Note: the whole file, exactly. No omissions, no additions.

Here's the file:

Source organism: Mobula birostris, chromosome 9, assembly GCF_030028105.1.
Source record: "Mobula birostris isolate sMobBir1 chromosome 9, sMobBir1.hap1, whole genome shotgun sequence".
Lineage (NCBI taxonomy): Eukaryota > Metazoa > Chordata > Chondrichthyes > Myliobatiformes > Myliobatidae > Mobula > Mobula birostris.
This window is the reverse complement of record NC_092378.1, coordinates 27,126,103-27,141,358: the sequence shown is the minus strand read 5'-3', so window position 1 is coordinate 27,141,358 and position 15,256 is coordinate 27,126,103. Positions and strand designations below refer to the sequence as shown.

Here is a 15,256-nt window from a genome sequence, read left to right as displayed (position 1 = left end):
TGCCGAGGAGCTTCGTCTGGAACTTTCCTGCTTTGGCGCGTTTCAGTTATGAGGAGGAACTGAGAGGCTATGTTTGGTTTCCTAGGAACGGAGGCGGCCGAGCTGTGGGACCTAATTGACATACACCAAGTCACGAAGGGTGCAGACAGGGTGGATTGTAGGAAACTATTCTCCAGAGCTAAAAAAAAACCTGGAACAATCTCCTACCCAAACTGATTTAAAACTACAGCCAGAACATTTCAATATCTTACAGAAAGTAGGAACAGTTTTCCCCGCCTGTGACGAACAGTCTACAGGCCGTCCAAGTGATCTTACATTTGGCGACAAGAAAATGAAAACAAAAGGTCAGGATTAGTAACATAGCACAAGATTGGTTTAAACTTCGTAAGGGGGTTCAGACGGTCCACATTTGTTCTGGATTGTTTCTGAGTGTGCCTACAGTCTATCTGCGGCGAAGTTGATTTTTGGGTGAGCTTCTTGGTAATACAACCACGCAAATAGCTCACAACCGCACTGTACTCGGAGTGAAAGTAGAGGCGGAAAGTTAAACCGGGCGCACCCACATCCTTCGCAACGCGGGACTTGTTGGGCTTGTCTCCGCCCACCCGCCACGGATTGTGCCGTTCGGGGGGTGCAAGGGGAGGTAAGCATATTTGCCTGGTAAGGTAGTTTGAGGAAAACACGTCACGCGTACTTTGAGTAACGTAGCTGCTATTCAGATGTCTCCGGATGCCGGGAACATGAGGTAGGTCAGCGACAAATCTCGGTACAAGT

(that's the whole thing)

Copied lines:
Source organism: Mobula birostris, chromosome 9, assembly GCF_030028105.1.
Source record: "Mobula birostris isolate sMobBir1 chromosome 9, sMobBir1.hap1, whole genome shotgun sequence".
Lineage (NCBI taxonomy): Eukaryota > Metazoa > Chordata > Chondrichthyes > Myliobatiformes > Myliobatidae > Mobula > Mobula birostris.
This window is the reverse complement of record NC_092378.1, coordinates 27,126,103-27,141,358: the sequence shown is the minus strand read 5'-3', so window position 1 is coordinate 27,141,358 and position 15,256 is coordinate 27,126,103. Positions and strand designations below refer to the sequence as shown.

Here is a 15,256-nt window from a genome sequence, read left to right as displayed (position 1 = left end):
TGCCGAGGAGCTTCGTCTGGAACTTTCCTGCTTTGGCGCGTTTCAGTTATGAGGAGGAACTGAGAGGCTATGTTTGGTTTCCTAGGAACGGAGGCGGCCGAGCTGTGGGACCTAATTGACATACACCAAGTCACGAAGGGTGCAGACAGGGTGGATTGTAGGAAACTATTCTCCAGAGCTAAAAAAAAACCTGGAACAATCTCCTACCCAAACTGATTTAAAACTACAGCCAGAACATTTCAATATCTTACAGAAAGTAGGAACAGTTTTCCCCGCCTGTGACGAACAGTCTACAGGCCGTCCAAGTGATCTTACATTTGGCGACAAGAAAATGAAAACAAAAGGTCAGGATTAGTAACATAGCACAAGATTGGTTTAAACTTCGTAAGGGGGTTCAGACGGTCCACATTTGTTCTGGATTGTTTCTGAGTGTGCCTACAGTCTATCTGCGGCGAAGTTGATTTTTGGGTGAGCTTCTTGGTAATACAACCACGCAAATAGCTCACAACCGCACTGTACTCGGAGTGAAAGTAGAGGCGGAAAGTTAAACCGGGCGCACCCACATCCTTCGCAACGCGGGACTTGTTGGGCTTGTCTCCGCCCACCCGCCACGGATTGTGCCGTTCGGGGGGTGCAAGGGGAGGTAAGCATATTTGCCTGGTAAGGTAGTTTGAGGAAAACACGTCACGCGTACTTTGAGTAACGTAGCTGCTATTCAGATGTCTCCGGATGCCGGGAACATGAGGTAGGTCAGCGACAAATCTCGGTACAAGT